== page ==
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Lowther Hall Nora Collisson Centre (Library): A FACT: Step 4: Create

Create

CREATE

How can I organise my information to share with others? Who is my audience? What presentation format will best suit my audience?

Sometimes your teacher will tell you what to CREATE, and sometimes you will need to choose what form is best for your audience to understand what you have learnt. Plan the points you want to make, and set them out clearly and logically. 

This is the stage when you use the evidence you have gathered to form your finished product. In this stage, you ensure that your presentation communicates your ideas effectively to your audience and that you have met the specific requirements of the task.. You will act upon teacher/ peer feedback to modify and improve your final product.

Skills include:

in-text citations; 

adhering to bibliographical / reference list conventions;

and following the layout conventions of the presentation format you are creating

 

Presenting your findings

 

The creation of your presentation will depend on you are required to do. The various presentation formats depend on the subject (eg. a Scientific Report or or an Historical Essay) and the specific criteria of the task. You must ensure that you understand the requirements of the task before you embark on creating your product so that you choose an appropriate format.

If the task does not state a particular format, then you must choose the format that best conveys your ideas. 

It is very common to write an essay or a report. They are very different in their structure and purpose.

Image Source: https://www.citewrite.qut.edu.au/write/report.html Accessed 01.12.2020

Presentation Format Guides

A poster is a means of communicating research results in a concise way. A good poster presents reduced information while getting to the point of what the audience should remember. 

A poster is made up of the following key features:

1. title and sub-titles / sub-headings

2. graphics

3. text

4. space

You  must also consider: flow; layout; colour; and the order you present your information.

Craft of Scientific Posters - this is an excellent site showing you design, examples and even templates you can use for your scientific posters.

Essays require you to respond to a research question by developing an argument which is supported by evidence from your research.

There are many different types of essay, depending on the task.

Image Source: https://icentre.vnc.qld.edu.au/c.php?g=894973&p=6706576 Accessed: 01.12.20202

 

Your teacher will help you to be clear on the required elements needed for a particular essay. 

 

Reports are a very common way to present your findings. They are clearly structured and present information as succinctly as possible. They use research to make recommendations. 

There are many different types of reports including business reports, scientific lab reports and case study reports.  The common feature of all reports is that they are structured into sections with headings.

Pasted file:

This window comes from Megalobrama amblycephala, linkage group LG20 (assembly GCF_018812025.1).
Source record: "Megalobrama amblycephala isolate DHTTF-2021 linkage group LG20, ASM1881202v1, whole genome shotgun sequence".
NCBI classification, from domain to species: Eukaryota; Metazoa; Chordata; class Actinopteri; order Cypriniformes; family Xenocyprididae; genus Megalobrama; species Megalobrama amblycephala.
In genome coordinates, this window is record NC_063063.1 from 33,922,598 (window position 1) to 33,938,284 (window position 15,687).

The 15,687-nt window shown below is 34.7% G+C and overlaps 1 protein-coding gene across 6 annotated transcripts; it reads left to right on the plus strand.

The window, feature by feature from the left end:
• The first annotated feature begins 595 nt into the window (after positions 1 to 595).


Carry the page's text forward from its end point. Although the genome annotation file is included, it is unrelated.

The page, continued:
Follow these links for detailed information about report structure.

Mini essay. Evaluate / Discuss / 

A Scientific Poster aims to summarise information concisely and attractively with a clear layout, minimal text and images.

What makes a good Scientific Poster?

For a great Oral Presentation you must:

  • consider your audience
  • research your topic
  • structure your presentation so it is easy to follow 
  • have a well executed delivery For example, eye contact is important. 

Follow these link for more detailed information about how to plan and deliver a great Oral Presentation.

Duration: 3:57

Watch this video of Natalie Gasz winning presentation- 3 Minute Thesis at Deakin University.

 

Digital Presentations can include slides, videos and graphics. Which technologies you use are up to you and your teacher, but no matter the platform, for a great presentation you must focus on:

  • layout
  • content
  • animation and graphics
  • spelling

For more detailed advice on each of the above watch the video below.

Click on the links below to for programs for digital presentations that include videos.

Animoto is a free tool for students and teachers. Easily create and share videos with your class, with parents, and beyond.

Watch this video for an introduction to Animoto

Quick Links

Further Links

Quoting, Paraphrasing and Summarising

There are three ways of incorporating other writers' work into your own writing. They differ according to the closeness of your writing to the source writing.

Quotations must be identical to the original source. They must match the source document word for word and you must be acknowledge the original author. In your own writing, be mindful of the size of the quotation. Be sure to home in on only what you need.

Paraphrasing involves putting a passage from source material into your own words. A paraphrase must also be acknowledged to the original source. Paraphrased material is usually shorter than the original passage.

Summarising involves putting the main idea(s) into your own words. Only the main point(s). Once again, it is necessary to attribute summarised ideas to the original source. Summaries are significantly shorter than the original and are a broad overview of the source material.